Founded in 1932, the Bach Society of Minnesota was one of the first organizations in North America to take Bach as a starting-point for performance. Bach is generally considered the greatest composer of all time (most recently by 174 of the world’s leading composers, for BBC Music Magazine), though he is sometimes bumped out of the #1 position by Beethoven.
Most musicians and composers have to deal with Bach at some point, and many will return to him again and again. People spend their whole lives studying and playing Bach’s music, sometimes turning it upside-down. There are countless recordings and interpretations of the Goldberg Variations, the Brandenburg Concertos, the Well-Tempered Clavier and the St. Matthew Passion.
So it’s not likely that BSM will let a little virus get in the way of its mission, “to build a diverse community of music lovers who perform, promote, and appreciate the music of J.S. Bach and those he inspired.”
BSM is calling its 2020-21 season, its fifth with Artistic Director Matthias Maute, the Vagabond Season. For one week in fall (Sept. 14-20) and another in spring (May 10-16, 2021), BSM musicians will perform a series of mobile mini-concerts, outdoors and safely distanced.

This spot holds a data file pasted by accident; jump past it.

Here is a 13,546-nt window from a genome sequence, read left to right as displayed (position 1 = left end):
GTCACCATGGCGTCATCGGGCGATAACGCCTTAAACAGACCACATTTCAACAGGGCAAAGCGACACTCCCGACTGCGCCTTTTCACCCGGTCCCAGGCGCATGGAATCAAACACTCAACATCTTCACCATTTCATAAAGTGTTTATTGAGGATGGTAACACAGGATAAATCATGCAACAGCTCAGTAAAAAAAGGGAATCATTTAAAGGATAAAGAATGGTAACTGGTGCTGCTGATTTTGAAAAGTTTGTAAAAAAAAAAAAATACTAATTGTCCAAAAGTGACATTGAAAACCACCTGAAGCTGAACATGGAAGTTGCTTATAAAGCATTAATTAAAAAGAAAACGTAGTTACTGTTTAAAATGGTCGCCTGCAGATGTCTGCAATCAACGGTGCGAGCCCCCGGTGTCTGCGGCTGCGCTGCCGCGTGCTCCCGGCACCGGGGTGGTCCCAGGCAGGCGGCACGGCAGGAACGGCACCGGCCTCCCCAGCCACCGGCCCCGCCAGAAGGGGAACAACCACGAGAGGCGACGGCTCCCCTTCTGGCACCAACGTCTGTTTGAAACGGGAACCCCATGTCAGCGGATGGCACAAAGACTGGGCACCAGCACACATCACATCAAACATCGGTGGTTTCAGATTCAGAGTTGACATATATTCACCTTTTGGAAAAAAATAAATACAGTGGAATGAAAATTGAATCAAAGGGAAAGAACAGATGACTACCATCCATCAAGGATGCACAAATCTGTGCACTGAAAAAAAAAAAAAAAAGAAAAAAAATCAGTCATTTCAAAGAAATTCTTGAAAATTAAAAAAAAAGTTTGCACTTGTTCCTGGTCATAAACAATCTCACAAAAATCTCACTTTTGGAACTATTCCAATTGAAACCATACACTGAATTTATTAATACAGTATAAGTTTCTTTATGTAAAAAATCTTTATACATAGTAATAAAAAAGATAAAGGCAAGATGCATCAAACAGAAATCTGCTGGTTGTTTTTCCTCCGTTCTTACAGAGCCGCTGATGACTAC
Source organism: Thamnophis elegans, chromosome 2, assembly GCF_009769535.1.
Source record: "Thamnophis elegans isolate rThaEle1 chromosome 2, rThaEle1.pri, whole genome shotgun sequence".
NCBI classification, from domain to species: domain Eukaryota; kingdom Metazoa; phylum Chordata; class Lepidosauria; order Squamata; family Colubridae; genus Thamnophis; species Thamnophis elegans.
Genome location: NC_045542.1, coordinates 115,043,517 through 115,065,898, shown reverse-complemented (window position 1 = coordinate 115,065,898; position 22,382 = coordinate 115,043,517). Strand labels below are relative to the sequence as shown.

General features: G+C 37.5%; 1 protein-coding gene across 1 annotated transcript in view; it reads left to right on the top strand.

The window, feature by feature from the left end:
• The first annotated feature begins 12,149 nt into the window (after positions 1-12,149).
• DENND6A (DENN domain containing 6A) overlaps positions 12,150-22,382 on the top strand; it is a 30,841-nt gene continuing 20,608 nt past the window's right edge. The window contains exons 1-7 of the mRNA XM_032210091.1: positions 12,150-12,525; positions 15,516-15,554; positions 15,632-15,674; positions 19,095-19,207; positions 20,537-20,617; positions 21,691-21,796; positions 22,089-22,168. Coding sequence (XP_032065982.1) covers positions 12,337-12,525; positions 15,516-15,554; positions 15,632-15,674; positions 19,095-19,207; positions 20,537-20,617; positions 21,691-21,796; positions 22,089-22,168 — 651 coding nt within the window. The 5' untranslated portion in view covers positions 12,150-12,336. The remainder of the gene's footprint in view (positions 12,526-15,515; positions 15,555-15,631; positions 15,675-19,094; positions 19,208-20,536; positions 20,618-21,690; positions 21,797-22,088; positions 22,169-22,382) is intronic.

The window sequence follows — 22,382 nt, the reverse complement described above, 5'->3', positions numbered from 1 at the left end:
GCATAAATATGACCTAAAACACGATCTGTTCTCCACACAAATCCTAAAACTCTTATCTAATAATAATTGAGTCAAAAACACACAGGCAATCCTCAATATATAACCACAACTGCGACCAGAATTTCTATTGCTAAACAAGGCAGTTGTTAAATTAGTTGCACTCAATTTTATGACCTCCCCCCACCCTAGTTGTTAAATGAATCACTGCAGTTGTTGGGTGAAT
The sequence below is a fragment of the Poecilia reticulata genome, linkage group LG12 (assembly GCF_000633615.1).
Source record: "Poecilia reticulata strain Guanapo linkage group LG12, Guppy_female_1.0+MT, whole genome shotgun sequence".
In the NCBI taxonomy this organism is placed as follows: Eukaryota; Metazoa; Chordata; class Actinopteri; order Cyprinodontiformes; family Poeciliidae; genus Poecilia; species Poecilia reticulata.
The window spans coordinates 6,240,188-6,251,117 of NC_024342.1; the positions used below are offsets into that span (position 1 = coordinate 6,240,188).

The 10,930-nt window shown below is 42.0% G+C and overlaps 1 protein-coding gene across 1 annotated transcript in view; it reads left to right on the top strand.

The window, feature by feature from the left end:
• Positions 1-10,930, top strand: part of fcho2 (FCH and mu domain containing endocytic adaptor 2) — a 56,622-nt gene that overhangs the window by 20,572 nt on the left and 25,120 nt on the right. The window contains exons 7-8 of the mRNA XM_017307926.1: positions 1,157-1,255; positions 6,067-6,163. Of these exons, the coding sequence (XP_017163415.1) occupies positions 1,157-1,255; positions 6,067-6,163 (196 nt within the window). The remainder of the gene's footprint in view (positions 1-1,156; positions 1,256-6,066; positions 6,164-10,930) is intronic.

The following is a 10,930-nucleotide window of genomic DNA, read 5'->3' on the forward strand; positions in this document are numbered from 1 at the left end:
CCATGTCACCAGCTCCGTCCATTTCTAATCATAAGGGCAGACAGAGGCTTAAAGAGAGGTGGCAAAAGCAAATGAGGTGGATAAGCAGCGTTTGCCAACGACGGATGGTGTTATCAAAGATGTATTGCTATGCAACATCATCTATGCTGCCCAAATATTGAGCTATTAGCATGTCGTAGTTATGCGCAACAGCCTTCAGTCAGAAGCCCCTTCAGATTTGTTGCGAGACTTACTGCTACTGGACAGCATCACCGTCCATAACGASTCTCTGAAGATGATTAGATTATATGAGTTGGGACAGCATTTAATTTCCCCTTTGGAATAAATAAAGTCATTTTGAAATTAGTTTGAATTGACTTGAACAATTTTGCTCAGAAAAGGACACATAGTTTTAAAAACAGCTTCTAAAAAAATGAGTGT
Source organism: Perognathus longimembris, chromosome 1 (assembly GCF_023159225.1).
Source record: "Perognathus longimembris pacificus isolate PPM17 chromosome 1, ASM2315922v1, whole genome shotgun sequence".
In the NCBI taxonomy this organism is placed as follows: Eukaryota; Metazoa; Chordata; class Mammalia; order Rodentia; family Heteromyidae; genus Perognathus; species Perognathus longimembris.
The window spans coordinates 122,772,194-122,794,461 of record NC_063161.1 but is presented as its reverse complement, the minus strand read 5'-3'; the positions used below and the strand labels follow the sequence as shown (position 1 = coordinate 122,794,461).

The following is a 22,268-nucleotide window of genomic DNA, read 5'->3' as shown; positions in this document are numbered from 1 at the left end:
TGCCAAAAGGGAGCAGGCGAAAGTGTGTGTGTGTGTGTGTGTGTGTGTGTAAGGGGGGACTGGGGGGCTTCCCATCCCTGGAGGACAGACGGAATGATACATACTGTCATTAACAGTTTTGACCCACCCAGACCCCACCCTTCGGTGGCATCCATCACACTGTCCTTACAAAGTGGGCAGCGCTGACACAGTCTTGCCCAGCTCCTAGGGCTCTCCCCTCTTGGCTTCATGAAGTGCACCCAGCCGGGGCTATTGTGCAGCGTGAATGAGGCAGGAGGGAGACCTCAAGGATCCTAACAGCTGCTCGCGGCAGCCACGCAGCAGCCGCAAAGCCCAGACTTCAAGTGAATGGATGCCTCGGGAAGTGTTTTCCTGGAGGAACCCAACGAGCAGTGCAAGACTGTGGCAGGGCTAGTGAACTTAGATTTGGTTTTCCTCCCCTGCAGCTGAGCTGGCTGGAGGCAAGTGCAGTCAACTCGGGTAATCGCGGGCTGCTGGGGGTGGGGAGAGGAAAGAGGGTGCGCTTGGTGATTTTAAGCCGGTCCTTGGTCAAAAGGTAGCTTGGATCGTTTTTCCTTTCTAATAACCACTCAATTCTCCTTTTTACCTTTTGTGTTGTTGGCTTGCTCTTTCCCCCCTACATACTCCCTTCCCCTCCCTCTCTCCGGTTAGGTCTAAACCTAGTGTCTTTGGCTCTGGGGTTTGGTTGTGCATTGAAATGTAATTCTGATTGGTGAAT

Starting in November, three livestreamed events will bring BSM into your home. On Sunday, Nov. 15, Maute will lead a tour of the Bach Society concert archives. On Sunday, Jan. 17, “All Roads Lead to Bach” will feature Margaret Humphrey on violin and Asoko Hirabayashi on harpsichord. On Sunday, Feb. 21, “Bach, Banter, and Badinerie” will spotlight soprano Sarah Brailey and Maute.
The month of April will be spent on tour with Cantus, as BSM and the men’s vocal ensemble give a series of performances of Bach’s “Til Eulenspiegel,” a work about a man who traveled widely throughout the Holy Roman Empire. Fingers crossed, these concerts will be performed at Westminster Presbyterian Church, Colonial Church of Edina, Trinity Lutheran Church in Stillwater, Wayzata Community Church and the Ordway Concert Hall.